‘Protesters must not disrupt airport, railways’


Flying resumes: Travellers standing at check-in counters at the departure hall of the Hong Kong International Airport. — Bloomberg

Hong Kong: Blocking transportation links to Hong Kong International Airport violates a court injunction that bars protesters from impeding airport operations and can result in contempt of court lawsuits, authorities said.

They made the announcement on Friday as the High Court of the Hong Kong Special Administrative Region extended an interim injunction that bans protesters from impeding airport operations.

The judgment was made amid repeated calls on social media by anti-government groups to mobilise people to deliberately overwhelm airport railways, airport buses, private cars and other means of transportation to and from the airport to disrupt the normal operations of the airport this weekend.

The injunction, originally valid from Aug 14 through Friday, is meant to prevent protesters from assembling at the Hong Kong airport, one of the world’s busiest transportation hubs.

The injunction was issued after escalating violence during protests disrupted airport operations and led to the cancellation of numerous flights.

Judge Wilson Chan of the Court of First Instance of the High Court said in the judgment that while disturbances at the airport had seemingly subsided after the issuance of the interim injunction order on Aug 13, there is evidence of continued threats to the airport during this weekend, including repeated calls on social media to obstruct access control points to prevent passengers from entering the airport.

“Given the continuing threat of disturbances at the airport, I have no hesitation in continuing the order to maintain the status quo until trial or further court order, ” said the judgment.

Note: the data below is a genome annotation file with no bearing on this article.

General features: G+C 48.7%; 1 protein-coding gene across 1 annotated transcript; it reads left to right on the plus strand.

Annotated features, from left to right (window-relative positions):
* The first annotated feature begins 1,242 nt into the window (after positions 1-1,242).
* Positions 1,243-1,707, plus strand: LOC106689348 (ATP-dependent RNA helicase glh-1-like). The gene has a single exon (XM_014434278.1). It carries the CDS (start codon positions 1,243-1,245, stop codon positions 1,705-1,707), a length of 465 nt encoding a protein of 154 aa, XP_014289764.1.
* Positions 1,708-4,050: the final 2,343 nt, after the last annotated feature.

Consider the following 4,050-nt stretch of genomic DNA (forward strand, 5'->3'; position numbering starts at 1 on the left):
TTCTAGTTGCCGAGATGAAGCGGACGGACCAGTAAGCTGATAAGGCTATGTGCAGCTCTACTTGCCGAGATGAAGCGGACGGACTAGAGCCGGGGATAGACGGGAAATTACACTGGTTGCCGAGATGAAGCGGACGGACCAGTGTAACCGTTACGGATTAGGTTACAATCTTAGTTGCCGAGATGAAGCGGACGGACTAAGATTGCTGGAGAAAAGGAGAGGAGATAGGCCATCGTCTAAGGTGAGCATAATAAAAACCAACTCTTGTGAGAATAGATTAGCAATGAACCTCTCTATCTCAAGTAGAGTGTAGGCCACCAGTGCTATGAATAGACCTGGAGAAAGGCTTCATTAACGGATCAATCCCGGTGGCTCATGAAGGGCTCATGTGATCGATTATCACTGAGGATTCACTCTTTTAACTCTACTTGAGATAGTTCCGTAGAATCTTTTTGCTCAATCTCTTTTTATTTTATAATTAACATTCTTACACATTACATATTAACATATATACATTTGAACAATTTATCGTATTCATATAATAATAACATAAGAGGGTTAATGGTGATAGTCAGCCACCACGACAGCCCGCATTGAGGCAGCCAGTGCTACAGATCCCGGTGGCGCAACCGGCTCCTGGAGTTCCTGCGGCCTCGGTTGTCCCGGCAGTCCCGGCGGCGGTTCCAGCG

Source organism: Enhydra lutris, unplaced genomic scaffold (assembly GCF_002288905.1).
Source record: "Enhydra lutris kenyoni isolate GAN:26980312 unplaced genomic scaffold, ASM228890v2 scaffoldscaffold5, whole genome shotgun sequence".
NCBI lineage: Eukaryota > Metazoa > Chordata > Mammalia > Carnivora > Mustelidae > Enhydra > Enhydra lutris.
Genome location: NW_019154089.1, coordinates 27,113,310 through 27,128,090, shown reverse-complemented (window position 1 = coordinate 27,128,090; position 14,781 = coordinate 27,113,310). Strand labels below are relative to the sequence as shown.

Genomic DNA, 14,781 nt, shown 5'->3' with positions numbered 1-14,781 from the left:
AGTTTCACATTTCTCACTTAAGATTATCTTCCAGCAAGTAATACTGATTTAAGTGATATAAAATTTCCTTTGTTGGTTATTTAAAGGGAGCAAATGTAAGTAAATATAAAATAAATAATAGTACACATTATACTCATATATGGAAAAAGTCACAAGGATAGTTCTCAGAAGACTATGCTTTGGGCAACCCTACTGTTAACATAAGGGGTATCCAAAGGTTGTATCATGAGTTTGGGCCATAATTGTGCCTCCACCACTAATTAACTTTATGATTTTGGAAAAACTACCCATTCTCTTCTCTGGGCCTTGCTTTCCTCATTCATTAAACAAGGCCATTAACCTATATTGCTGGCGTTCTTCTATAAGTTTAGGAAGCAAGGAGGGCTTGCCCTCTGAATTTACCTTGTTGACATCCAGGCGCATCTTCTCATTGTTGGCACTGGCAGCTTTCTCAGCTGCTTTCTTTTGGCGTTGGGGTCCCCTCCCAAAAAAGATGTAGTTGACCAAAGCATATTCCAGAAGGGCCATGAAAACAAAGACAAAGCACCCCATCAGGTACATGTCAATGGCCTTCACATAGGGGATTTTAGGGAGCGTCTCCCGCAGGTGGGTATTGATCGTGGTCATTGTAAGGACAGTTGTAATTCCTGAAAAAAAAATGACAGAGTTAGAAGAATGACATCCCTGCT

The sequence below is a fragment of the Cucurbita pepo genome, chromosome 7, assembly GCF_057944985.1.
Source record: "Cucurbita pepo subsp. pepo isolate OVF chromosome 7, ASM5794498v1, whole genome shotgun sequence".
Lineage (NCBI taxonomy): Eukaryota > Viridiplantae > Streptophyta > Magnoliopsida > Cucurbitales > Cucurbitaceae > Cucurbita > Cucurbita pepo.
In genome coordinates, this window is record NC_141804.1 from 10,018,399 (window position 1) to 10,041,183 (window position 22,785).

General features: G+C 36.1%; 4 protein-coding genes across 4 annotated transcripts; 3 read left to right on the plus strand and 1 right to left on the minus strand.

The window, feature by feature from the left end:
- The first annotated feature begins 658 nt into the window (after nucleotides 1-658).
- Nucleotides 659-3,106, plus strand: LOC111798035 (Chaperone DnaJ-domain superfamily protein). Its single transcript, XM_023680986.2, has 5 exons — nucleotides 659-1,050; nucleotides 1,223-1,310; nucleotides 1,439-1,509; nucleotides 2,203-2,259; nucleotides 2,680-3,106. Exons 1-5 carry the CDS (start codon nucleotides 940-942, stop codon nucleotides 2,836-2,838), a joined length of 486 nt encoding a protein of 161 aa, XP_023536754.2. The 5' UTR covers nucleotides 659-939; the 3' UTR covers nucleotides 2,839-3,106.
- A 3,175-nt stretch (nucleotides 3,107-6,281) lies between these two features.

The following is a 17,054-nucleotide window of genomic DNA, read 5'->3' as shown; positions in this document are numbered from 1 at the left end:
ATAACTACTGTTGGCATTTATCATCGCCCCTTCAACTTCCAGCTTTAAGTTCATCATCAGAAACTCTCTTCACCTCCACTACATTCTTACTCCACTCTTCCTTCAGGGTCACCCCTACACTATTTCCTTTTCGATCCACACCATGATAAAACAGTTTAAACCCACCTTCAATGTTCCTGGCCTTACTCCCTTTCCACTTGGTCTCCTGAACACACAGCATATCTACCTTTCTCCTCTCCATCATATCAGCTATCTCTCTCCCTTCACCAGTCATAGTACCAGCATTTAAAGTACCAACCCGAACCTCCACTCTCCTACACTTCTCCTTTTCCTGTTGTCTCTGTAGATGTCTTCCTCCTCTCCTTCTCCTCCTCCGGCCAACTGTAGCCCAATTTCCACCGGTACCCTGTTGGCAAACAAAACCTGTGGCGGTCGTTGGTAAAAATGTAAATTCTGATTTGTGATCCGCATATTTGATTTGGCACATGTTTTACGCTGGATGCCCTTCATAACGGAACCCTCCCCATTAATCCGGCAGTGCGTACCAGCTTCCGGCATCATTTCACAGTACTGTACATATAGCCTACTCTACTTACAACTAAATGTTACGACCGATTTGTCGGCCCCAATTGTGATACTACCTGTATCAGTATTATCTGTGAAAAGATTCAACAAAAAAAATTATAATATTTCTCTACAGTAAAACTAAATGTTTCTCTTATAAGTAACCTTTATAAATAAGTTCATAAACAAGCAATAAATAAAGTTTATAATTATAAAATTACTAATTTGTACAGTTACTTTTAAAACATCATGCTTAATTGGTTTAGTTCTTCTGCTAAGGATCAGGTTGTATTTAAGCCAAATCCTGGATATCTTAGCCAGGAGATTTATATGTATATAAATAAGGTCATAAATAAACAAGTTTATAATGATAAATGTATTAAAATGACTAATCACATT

“The balance of convenience is strongly in favour of continuing the order, ” the judgement said, stressing that “the smooth running of the airport is of crucial significance to Hong Kong, in particular the security and safety of its residents and travellers, its commercial interests and its international reputation”.

In a statement published in several local newspapers on Friday, Airport Authority Hong Kong appealed to young people not to participate in or support acts that disrupt airport services or otherwise undermine the reputation of the airport.

Tens of thousands of workers earn their living from airport-related activities including aviation, tourism, logistics and trade, said the authority.

“Blocking roads and railway links to the airport is also regarded as unlawfully and wilfully obstructing or interfering with the proper use of the airport, ” said Lau Wing-kei, deputy district commander of the Airport District.

He warned at a police news briefing on Friday afternoon that anyone who violates the injunction could be sued for contempt of court.

Frank Chan Fan, secretary for transport and housing, also reminded the public not to violate the injunction.

On Thursday, seven civil aviation trade unions in Hong Kong issued a joint statement that condemned the demonstrators’ attempts to continue disturbances at the airport during the coming weekend and criticised the demonstrators for damaging the livelihoods of so many

airport employees.

Hong Kong’s MTR Corp again condemned all acts of violence and illegal activities by protesters.

MTR Corp said on Friday night that it obtained the interim injunction from the High Court to restrain people from interfering or damaging operations at all stations and trains on its railway network, including the West Kowloon high-speed rail station.

The injunction will be effective until next June 30.

“We support proper enforcement of the law against these illegal activities and reserve the right to take suitable legal actions and seek suitable legal relief from the court including, if appropriate, injunctions to ensure that the safe and proper operation and use of our network can be assured, ” it said.

Meanwhile, Hong Kong protesters threw bricks and petrol bombs at police, who responded with tear gas, as chaotic scenes returned yesterday to the summer-long anti-government protests for the first time in nearly two weeks.

Hundreds of black-clad protesters armed with bamboo poles and baseball bats fought with police officers wielding batons on a main road following a march against “smart lamp posts” that was sparked by surveillance fears.

The chaotic scenes unfolded outside a police station and a nearby shopping mall as officers in riot gear faced off with protesters who set up makeshift street barricades.

The violence interrupted nearly two weeks of calm in Hong Kong, which has been gripped by turbulent protests since June.

Police fired tear gas to disperse the crowd after repeated warnings “went futile, ” the government said in a statement.

By early evening, most of the protesters had melted away. — China Daily/ANN/AP


   

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